“For you will be His witness to all men of what you have seen and heard. And now why are you waiting? Arise and be baptized, and wash away your sins, calling on the name of the Lord.” (Acts 22:15-16)
Here we have an instance in Scripture where Ananias , a devout disciple of Jesus calls upon the newly converted Saul to be baptized that his sins might be washed away. Similarly, in the prayer that we just prayed a moment ago, we asked God to drown the sins of the one about to be baptized just like he drowned Pharaoh and all his host in the Red Sea so many centuries ago. Of course there has been controversy over the centuries in the church concerning how this can be true. Is there something powerful in the water? How does a little water with a few words wash away sins? But some of the confusion regarding this may be based on our misunderstanding of what forgiveness means. Forgiveness is not first and foremost the removal of sin. If sin is like a bad paint job, forgiveness is not the action of scraping all that ugly paint off. Forgiveness is not primarily the removal of sin. So in that sense, baptism for the remission of sins does not mean that you are covered in sin like a bad paint job, and this water is some kind of supernatural paint thinner: you pour it on and the sin comes off.
Forgiveness is the refusal to hold existing sin against someone. Forgiveness is the whole-hearted determination to begin again, to start over with someone. Remember Jesus on the cross asking the Father to forgive his enemies while they were carrying out their crimes against him. Jesus was asking the Father to not hold this grievous evil against them. He was praying that the Father would treat them as though they had not killed him, as though they had not wronged him. In other words, forgiveness is a legal declaration. When the judge declares a verdict, his verdict always creates a new beginning, either the beginning of not-guilty existence of the accused or the beginning of the guilty existence of the accused. Of course in our case, as the accused, we are most certainly guilty. And our children share in that guilt which we have inherited from Adam together with all the sins we have added of our own. And this is why we call on the name of the Lord. We call on Christ to be our advocate, to be our defender, to rise up and save us and deliver us from what we deserve.
And this begins to get at how baptism can wash away sins, how baptism can be used by God to declare forgiveness. Baptism doesn’t wash away sins like a paint thinner; it washes away sins like the Red Sea washed away the sins of Israel. Baptism cleanses us from sin like Jesus and the woman caught in adultery when Jesus asked her, where are your accusers? Go and sin no more. The point is that baptism is an adoption ceremony, the place where God places his name on us, washes us (quite literally), and calls us his son or daughter, claiming us and all our faults, all our failures, and then he looks up at us and says, where are your accusers? Where are those chariots and horses that were chasing you only minutes ago? In other words, this is a baptism for the remission of sins because God has vowed to make this sacrament a sacrament of new beginnings, this is where we begin again. Here, God declares a verdict over us and over our children, and the verdict is not-guilty because we call upon the name of the Lord, because we put our trust in the perfect Son and in his work on our behalf.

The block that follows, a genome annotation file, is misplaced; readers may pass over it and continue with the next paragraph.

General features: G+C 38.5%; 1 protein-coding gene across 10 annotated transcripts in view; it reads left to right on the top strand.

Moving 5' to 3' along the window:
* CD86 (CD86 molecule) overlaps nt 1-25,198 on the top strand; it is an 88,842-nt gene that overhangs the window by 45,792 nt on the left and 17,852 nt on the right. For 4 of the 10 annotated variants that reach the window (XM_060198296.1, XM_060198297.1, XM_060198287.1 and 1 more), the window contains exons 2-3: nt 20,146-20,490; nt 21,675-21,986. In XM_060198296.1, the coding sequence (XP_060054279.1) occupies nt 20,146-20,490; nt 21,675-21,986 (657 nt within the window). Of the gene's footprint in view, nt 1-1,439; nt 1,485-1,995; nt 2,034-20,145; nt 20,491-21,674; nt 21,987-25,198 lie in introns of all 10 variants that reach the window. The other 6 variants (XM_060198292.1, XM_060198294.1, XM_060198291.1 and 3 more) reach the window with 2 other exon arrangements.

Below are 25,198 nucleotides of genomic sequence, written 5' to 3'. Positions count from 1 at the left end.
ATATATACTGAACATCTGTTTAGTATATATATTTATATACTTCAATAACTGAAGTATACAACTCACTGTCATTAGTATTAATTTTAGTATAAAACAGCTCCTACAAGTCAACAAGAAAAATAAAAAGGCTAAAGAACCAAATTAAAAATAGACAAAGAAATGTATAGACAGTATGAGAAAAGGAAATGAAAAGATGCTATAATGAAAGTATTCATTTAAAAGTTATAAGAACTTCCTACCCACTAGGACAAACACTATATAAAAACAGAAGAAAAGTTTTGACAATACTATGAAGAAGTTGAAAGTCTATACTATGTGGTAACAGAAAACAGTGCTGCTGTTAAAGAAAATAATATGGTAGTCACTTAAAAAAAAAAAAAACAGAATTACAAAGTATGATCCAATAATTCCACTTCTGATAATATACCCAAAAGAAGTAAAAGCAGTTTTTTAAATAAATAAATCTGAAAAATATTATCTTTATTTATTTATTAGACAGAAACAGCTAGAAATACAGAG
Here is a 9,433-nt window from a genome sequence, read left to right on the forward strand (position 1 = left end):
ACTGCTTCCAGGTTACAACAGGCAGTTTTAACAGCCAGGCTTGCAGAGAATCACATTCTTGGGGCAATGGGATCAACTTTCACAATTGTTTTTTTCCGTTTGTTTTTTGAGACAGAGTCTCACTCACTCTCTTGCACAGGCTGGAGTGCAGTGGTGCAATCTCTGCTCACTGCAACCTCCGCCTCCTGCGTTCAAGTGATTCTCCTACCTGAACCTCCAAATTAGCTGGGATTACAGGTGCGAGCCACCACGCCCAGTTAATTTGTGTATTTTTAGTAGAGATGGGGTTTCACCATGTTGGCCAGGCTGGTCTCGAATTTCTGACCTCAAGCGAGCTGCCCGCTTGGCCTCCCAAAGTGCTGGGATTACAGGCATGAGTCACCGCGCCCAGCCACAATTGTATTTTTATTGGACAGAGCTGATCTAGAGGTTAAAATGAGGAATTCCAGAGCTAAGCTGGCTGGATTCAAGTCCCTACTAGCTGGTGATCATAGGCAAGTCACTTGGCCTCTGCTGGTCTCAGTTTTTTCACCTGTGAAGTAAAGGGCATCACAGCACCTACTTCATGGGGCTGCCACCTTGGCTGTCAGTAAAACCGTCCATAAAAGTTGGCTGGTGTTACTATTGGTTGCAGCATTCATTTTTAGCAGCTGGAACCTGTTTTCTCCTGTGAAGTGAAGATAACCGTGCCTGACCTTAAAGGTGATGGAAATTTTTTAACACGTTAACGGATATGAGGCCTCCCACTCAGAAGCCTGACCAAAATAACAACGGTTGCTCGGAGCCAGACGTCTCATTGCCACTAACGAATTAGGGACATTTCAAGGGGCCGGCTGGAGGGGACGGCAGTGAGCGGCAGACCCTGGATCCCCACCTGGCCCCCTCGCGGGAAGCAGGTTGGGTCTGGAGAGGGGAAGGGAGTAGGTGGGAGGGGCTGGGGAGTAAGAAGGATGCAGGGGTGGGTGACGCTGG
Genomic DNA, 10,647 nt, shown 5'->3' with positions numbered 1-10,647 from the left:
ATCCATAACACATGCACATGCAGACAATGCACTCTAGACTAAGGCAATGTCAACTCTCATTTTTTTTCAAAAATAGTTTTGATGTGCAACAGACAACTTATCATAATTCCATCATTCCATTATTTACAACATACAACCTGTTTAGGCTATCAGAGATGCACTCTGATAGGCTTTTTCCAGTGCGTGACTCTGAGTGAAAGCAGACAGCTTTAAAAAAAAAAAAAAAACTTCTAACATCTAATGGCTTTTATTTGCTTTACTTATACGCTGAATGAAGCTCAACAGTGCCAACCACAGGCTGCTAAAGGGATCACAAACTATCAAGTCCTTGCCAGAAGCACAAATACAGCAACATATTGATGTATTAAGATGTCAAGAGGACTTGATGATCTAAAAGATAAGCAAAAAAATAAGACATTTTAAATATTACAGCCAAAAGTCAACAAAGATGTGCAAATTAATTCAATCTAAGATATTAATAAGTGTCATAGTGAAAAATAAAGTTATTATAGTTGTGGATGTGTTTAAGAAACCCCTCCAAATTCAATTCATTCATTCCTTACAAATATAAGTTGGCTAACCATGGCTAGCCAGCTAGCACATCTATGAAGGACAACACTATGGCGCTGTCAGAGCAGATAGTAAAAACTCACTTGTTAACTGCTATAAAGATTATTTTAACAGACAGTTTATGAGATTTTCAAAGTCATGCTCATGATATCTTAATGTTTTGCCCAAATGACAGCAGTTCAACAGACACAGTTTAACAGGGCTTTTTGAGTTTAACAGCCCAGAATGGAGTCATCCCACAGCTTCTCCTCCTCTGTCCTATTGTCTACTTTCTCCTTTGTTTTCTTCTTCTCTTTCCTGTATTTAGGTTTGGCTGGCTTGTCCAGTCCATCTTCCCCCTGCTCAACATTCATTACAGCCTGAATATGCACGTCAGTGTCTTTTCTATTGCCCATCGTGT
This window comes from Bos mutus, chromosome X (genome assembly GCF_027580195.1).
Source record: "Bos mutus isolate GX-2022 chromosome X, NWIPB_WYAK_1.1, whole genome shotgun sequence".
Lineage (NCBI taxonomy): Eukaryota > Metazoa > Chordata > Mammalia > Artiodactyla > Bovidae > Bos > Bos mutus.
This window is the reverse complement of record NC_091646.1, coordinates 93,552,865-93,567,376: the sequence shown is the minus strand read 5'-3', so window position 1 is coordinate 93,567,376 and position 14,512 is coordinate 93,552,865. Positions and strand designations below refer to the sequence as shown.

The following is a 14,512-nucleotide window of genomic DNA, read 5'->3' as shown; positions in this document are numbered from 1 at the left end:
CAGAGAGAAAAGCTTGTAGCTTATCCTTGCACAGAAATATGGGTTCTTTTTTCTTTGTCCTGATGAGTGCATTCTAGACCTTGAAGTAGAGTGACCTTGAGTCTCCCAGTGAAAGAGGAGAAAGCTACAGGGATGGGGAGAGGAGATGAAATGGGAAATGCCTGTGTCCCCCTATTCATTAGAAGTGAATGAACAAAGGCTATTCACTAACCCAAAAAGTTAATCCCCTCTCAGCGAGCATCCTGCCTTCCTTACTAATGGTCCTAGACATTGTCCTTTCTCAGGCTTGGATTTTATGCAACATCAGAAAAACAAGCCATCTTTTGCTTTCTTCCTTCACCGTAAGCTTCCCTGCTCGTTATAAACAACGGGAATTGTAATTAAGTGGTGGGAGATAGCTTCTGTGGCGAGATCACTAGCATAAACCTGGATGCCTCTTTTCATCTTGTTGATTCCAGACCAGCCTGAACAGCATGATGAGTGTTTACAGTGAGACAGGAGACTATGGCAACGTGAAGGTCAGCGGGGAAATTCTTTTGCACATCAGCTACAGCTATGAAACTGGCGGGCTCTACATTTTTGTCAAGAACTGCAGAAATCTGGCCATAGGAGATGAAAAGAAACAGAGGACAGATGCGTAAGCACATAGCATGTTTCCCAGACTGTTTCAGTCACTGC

If Jesus calls out to his Father to forgive those who crucified him, he has in effect declared his willingness to forgiven anyone and everyone. What did you do? Have you stolen, lied, committed adultery? Jesus forgives you. What? Did you kill Jesus? He forgives that too. The point is that while sin always grieves Jesus, it does not deter him; it does not ruin his plan to remake this world. We continue to break covenant, we fail and fall, we are unfaithful, but God remains faithful, he remains true, he does not fail. And he says, I forgive that and that and that other thing over there, yeah that too. And this is the way that God actually cleanses us; He actually cleanses us by declaring that we are clean. He washes us and says we are sinless, go and sin no more. He says you are new, you are born over again, you are my son, my daughter. He declares our forgiveness, and that is how God is actually remaking us. In the same way he always creates; he speaks. He says the word, and the worlds come into existence. He speaks again, and mountains grow out of the sea. He speaks, and the stars burst into the heavens. He speaks again and the sea divides; he speaks again and says, where are your accusers? And he speaks again, and says you have my name, Father-Son-Holy Spirit, you are mine and you are clean. I have washed away your sins.
So Des and Heidi, the charge to you is to raise your son in this faith, in this reality. Teach your son from his earliest days this gospel, this good news that he is forgiven, that his sins have been washed away. Teach your son to revel in this goodness, to believe this goodness, to believe that all his sins have been drowned in the sea, that all his accusers, all his enemies have gone away, and to therefore go and sin no more. And in particular, I exhort you to live this freedom before Andrew in your life together and as a family. Be a family that forgives over and over and over because you have been forgiven much. Do not be accusers toward one another, rather be christs to one another, call out for forgiveness, and remind one another frequently that your accusers have gone, and go and sin no more.